Kenneth L. Hardin: Show compassion, especially to our military

Published 12:00 am Sunday, January 30, 2022

I’m rarely in awe of anyone, but I’ll admit extreme admiration for the late retired Army General, Colin Powell. As an honorably discharged veteran, I have a great deal of respect for the man, but not for what he accomplished in his 35-year decorated military career.

I don’t hold him in such high regard either because of the many barriers he broke down as a Black man in the Military navigating his path during a time when the color of his skin was more of a liability than a blessing. What moved me to a state of near reverence for him was his powerful sense of integrity, his passion for providing great leadership, and his commitment to kindness and compassion. I lean more towards the latter as the greatest of all his attributes I admire because he accomplished this once he took off the uniform. It would be easy for someone in the high-level positions he held to demand respect and lead out of fear, but that was the road less traveled by the late General Powell.

  In an interview for his book, “It Worked for Me,” Powell shared stories and examples of how he developed his sense of kindness and compassion. He wrote, “Always show more kindness than seems necessary because the person receiving it needs it more than you will ever know.” This struck a chord with me because I hold a strong belief that this level of unselfishness should be inherent in each of us and demonstrated publicly. I don’t always get it right, but at least I try to. I’ll probably become a crime statistic someday because of trying to be that person. You know the one who pulls over to help a stranded motorist, who will pay for someone’s gas, lunch, or grocery when they’re a little short, who will lend until it hurts, who will mow a neighbor’s lawn, who is bothered by hate and injustice, who will yadda, yadda, yadda.

One of my biggest disappointments is the insensitivity I witness daily as people seem to place more emphasis on being callous and indifferent towards each other than practicing love and understanding. I’ve seen people almost celebrate a birthday waiting to merge into traffic or pull out from a side street. I’ve seen people allow doors to slam in others’ faces walking closely behind them. I cringe at how some will walk by a person struggling with physical challenges, but refuse to help them accomplish a task routine for many of us. People think that because for a brief moment they shake their head in sympathetic sadness and let out a barely audible “awww,” it somehow makes up for their lack of genuine compassion. Nope, it doesn’t.

I read once, “Sympathy sees and says, I’m sorry, but compassion feels and whispers, how can I help?”  Sympathy doesn’t get involved. Sympathy stands on the sidelines not wanting to get into the game and says, “I feel really bad for you, but I’m sure glad it’s not me.”  Compassion on the other hand pulls you in close, wraps its loving arms around you, holds you tight, and says softly, “How can I help take the pain away.”  A compassionate person will anticipate your needs before you ask them.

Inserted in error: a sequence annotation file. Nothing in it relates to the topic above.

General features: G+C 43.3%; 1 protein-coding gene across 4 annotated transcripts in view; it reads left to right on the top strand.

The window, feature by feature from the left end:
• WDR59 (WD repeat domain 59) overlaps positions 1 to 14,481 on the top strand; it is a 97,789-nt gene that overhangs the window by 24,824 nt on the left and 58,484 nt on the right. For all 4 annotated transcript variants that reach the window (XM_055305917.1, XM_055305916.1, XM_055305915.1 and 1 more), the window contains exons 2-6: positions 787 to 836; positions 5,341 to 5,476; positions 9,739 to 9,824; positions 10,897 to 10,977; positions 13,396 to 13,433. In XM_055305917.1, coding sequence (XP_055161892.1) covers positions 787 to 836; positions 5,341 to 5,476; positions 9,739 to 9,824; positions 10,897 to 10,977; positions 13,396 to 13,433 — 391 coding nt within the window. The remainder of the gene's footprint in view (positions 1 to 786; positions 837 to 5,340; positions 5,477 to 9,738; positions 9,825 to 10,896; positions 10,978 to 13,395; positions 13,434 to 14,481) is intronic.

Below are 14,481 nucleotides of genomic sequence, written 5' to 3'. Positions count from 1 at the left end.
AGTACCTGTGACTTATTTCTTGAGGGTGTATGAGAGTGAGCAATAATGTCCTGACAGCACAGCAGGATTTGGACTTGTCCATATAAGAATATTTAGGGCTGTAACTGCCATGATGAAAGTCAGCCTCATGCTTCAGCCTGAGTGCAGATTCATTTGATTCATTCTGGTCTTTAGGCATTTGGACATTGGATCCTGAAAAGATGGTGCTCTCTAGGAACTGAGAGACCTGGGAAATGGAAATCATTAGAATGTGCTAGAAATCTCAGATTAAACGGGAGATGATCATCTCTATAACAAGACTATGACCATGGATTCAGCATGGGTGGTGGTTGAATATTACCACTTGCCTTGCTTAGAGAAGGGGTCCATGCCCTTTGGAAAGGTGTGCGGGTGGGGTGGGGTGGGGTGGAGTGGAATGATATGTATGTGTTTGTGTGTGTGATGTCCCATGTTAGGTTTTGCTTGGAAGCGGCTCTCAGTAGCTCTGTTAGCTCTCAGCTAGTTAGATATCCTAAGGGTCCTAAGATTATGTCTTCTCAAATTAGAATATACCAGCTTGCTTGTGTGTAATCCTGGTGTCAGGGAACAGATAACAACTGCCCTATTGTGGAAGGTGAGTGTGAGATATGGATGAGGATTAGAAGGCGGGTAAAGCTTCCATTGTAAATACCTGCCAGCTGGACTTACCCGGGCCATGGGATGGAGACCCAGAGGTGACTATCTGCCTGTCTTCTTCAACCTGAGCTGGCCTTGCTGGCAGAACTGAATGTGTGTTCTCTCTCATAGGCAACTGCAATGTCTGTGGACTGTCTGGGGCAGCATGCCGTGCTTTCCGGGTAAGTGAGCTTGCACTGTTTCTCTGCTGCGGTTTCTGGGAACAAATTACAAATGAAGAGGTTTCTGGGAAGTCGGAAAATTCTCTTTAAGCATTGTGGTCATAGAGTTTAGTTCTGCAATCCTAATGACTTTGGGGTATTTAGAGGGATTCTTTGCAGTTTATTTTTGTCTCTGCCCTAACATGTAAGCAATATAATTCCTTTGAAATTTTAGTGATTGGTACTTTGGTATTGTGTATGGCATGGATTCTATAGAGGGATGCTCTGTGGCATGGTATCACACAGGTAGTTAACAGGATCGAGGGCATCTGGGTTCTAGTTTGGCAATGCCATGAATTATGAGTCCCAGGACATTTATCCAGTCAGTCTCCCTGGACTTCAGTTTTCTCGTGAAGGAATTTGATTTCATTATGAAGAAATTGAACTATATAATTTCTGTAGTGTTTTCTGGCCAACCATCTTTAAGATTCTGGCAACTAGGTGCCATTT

So, now I have a compassion request and I’m not too proud to beg. In the wake of the seemingly merged all in one Hallo-Thanks-Xmas-New Year’s-King-coming Valentine’s material holiday madness, I want to ask you to take your compassion level a step higher. Reach out to an active-duty soldier through your local Veteran’s Services or one of the many organizations such as Operation Gratitude that sends written correspondence and care packages to our active-duty personnel around the world. Let our soldiers know their physical absence does not diminish or replace the bigger space they occupy in our hearts. Send a care package that reminds them of the many wonderful things awaiting them when they return home. I can recall over 35 years ago as a 19-year-old Airman eating Holiday meals in the Chow Hall and going back to the Barracks to rest on a thin mattress supported only by fond memories of past family celebrations.

Let’s not forget our Rowan County Veterans here either. The courage and bravery of those, who now have their years of honorable service as decorative reminders on a wall in their homes, should be admired, revered, and appreciated as well.

The High Road, Inc. nonprofit organization is committed to helping former active-duty members navigate the complexities and challenges of returning to civilian life.

If you want to see our offering of compassion and care to Rowan County Veterans, as well as those often forgotten in the margins, and make a generous donation to help us, go to our website at https://

Kenneth L. Hardin is a former city councilman and a member of the National Association of Black Journalists.